New Parent: As a new parent, this is your first Passover with your child. What are kind of world do you promise to strive to create so she won’t have to wander so much in life? [After Rachatzah – Symbolic Washing]

Person who Visited Israel: Tell us: In what ways is Israel the Promised Land still today? During your visit, when did you feel like you were spiritually enlivened? Though our people reside in the Holy Land, in what ways are we still wandering in the wilderness? [Before Nirtzach – Next Year in Jerusalem]

Older Adult: Over the years you have celebrated many a Passover, each time focusing on the unique issues of the moment in life. Share with us one example of a Passover gone by which was particularly meaningful in the way it captured the lessons and values of the festival. [After Urchatz – Symbolic Washing]

Older Adult: Over your years you have seen pharaohs rise and fall, enslaving physically and/or spiritually peoples or individuals. Similarly, you have seen people make it to the promised land of freedom. Share with us one example of a journey to freedom – personal or national – that you witnessed in your lifetime. [Before Maror – Bitter Herbs]

Photographer: The Haggadah speaks of four children, representing four ways of connecting to Judaism. Print four pictures – your own or those of others – that capture an interpretation of four ways of engaging Judaism. You may use pictures of people, animals, places. Explain how these teach about Jewish living. [Before Four Children]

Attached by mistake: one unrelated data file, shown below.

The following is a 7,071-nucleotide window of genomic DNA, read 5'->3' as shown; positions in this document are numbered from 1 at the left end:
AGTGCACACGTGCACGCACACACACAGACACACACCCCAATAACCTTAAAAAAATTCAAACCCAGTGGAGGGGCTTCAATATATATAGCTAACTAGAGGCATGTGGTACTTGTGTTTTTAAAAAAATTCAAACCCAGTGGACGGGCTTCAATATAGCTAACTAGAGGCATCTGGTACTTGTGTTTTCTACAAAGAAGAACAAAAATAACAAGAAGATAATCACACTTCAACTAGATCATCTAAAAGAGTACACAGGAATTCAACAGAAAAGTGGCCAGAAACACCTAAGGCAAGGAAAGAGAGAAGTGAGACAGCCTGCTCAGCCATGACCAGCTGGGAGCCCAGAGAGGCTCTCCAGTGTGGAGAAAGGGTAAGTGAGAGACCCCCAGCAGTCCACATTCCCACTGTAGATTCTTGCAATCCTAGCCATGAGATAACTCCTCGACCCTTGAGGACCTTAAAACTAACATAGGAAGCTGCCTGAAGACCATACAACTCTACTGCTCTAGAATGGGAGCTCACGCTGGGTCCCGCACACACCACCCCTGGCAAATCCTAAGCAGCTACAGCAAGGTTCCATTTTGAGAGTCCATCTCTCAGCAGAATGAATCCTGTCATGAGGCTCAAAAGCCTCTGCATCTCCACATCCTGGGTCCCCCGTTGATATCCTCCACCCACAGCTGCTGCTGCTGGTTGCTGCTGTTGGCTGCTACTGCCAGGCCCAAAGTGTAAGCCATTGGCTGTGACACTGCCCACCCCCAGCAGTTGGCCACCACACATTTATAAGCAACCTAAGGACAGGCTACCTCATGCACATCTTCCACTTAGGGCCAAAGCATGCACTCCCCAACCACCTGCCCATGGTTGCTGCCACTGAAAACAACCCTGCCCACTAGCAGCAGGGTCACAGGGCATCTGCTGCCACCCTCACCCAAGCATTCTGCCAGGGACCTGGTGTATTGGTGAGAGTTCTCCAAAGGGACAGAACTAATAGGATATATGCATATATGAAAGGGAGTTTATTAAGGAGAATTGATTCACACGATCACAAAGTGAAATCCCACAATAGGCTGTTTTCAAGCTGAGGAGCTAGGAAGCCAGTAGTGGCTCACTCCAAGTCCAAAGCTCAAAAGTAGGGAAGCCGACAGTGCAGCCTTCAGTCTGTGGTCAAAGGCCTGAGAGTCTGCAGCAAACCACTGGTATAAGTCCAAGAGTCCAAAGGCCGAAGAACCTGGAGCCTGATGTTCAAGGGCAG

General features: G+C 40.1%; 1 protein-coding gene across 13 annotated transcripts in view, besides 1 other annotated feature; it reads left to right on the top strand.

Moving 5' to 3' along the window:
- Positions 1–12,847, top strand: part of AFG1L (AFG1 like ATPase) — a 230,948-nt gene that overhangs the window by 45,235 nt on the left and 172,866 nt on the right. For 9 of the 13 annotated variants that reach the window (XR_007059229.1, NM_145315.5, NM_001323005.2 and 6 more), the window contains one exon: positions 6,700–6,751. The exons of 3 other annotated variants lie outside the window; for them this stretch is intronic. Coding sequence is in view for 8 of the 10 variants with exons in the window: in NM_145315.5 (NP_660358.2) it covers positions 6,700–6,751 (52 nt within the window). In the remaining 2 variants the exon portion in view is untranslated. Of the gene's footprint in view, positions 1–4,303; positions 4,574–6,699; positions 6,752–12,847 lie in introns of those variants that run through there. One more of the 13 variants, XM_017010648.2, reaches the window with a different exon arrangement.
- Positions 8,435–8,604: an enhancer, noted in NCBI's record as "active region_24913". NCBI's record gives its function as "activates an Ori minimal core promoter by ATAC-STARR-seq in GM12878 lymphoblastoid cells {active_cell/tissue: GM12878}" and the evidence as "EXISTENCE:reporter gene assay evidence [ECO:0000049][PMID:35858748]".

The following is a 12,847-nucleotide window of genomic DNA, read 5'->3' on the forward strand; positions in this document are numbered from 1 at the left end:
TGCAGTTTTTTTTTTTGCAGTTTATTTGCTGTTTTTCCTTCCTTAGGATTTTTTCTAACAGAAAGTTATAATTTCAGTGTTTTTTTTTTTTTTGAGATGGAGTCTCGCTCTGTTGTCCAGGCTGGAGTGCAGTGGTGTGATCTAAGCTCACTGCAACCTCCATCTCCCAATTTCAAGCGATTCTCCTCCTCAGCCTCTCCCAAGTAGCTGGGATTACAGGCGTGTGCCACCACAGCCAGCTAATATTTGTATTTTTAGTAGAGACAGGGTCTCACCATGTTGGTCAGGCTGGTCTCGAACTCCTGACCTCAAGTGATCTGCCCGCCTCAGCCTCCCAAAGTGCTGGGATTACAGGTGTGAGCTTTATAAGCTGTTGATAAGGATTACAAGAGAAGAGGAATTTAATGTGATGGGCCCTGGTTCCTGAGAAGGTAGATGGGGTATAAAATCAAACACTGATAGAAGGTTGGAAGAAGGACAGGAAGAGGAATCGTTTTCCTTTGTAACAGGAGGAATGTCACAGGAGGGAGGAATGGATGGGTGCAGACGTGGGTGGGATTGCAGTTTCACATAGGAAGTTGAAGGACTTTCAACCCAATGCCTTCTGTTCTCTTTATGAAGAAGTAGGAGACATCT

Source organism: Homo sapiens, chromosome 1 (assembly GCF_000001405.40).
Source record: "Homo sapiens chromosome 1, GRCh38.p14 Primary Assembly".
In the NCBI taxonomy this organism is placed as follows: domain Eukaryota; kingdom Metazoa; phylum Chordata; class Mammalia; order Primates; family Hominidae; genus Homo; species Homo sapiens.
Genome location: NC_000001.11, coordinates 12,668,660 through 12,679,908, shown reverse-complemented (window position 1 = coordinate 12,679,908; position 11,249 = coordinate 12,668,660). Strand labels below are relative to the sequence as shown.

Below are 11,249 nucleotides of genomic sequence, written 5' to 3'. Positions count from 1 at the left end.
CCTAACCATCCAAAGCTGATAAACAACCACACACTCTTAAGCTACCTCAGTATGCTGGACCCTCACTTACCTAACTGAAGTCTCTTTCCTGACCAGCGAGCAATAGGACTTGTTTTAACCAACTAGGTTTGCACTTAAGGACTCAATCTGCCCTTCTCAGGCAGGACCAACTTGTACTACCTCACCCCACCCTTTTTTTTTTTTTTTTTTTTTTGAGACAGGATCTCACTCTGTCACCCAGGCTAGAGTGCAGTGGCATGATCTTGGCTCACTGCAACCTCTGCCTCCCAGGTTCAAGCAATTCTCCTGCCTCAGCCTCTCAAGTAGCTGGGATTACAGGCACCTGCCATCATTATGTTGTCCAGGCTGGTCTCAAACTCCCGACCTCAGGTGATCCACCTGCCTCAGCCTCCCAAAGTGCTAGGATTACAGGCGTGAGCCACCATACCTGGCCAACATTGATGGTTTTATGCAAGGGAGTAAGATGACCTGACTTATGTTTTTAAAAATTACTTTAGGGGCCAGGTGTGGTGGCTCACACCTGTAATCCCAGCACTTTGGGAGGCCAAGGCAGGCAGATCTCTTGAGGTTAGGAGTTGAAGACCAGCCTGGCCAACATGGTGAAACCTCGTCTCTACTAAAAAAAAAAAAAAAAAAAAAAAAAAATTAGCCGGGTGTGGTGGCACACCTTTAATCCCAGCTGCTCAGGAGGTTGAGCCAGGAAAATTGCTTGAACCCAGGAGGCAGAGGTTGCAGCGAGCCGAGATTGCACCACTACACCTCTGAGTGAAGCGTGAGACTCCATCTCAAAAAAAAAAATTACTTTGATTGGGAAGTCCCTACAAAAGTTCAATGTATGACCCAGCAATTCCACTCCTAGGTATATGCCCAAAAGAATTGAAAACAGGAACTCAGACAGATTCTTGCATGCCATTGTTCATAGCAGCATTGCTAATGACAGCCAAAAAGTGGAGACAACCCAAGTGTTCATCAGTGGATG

Businessman: The karpas or greens are dipped in salt water. The karpas – and the egg – represent the promise of spring and of new life and new hope. From your work in the world of business, share with us how a new spring is dawning for the world through these efforts. [Before Karpas]

Lawyer: As someone who deals with the laws of our nation/community, you know how laws can enslave and laws can free. Describe one way that the law is still used to oppress one subgroup in our country. Explain what is happening to change this law. [Before Ten Plagues]

Medical Professional: You work in healthcare. Access to adequate healthcare and the lack thereof is a plague for our generation. In what ways have you seen access to healthcare become more of a plague and what are hopeful signs that the plague is lifting? [After Ten Plagues]

Grandparent: You have a grandchild and are anticipating celebrating Jewish life with her. What are central Jewish ideas and values that you hope to pass onto her as she grows. How is a Passover Seder an opportunity to do so? [Before Yachatz – Breaking the Matzah]

Thank you all ahead of time for preparing. We will weave your presentation throughout the Seder. Your efforts will make our Seder that much more engaging.


See you all at the Seder.